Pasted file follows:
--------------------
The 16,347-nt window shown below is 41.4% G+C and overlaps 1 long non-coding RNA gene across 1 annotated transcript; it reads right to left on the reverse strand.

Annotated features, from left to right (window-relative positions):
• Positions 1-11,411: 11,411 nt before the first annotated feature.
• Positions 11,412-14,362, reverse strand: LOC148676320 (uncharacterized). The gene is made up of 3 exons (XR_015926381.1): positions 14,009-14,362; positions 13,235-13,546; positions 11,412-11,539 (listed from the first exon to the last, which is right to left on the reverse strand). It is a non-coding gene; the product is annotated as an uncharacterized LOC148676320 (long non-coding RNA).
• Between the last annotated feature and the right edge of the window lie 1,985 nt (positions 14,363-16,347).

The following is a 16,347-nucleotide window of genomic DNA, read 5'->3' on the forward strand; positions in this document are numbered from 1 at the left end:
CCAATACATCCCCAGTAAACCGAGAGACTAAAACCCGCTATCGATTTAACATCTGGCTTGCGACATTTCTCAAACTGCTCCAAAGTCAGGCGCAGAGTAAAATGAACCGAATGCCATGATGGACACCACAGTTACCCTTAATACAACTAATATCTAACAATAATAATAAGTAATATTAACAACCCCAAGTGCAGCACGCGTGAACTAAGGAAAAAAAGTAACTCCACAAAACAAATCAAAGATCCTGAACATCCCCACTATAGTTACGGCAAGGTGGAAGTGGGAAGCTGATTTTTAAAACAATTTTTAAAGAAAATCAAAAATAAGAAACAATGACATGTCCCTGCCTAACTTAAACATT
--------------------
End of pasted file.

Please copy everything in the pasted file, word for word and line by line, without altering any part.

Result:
The 16,347-nt window shown below is 41.4% G+C and overlaps 1 long non-coding RNA gene across 1 annotated transcript; it reads right to left on the reverse strand.

Annotated features, from left to right (window-relative positions):
• Positions 1-11,411: 11,411 nt before the first annotated feature.
• Positions 11,412-14,362, reverse strand: LOC148676320 (uncharacterized). The gene is made up of 3 exons (XR_015926381.1): positions 14,009-14,362; positions 13,235-13,546; positions 11,412-11,539 (listed from the first exon to the last, which is right to left on the reverse strand). It is a non-coding gene; the product is annotated as an uncharacterized LOC148676320 (long non-coding RNA).
• Between the last annotated feature and the right edge of the window lie 1,985 nt (positions 14,363-16,347).

The following is a 16,347-nucleotide window of genomic DNA, read 5'->3' on the forward strand; positions in this document are numbered from 1 at the left end:
CCAATACATCCCCAGTAAACCGAGAGACTAAAACCCGCTATCGATTTAACATCTGGCTTGCGACATTTCTCAAACTGCTCCAAAGTCAGGCGCAGAGTAAAATGAACCGAATGCCATGATGGACACCACAGTTACCCTTAATACAACTAATATCTAACAATAATAATAAGTAATATTAACAACCCCAAGTGCAGCACGCGTGAACTAAGGAAAAAAAGTAACTCCACAAAACAAATCAAAGATCCTGAACATCCCCACTATAGTTACGGCAAGGTGGAAGTGGGAAGCTGATTTTTAAAACAATTTTTAAAGAAAATCAAAAATAAGAAACAATGACATGTCCCTGCCTAACTTAAACATT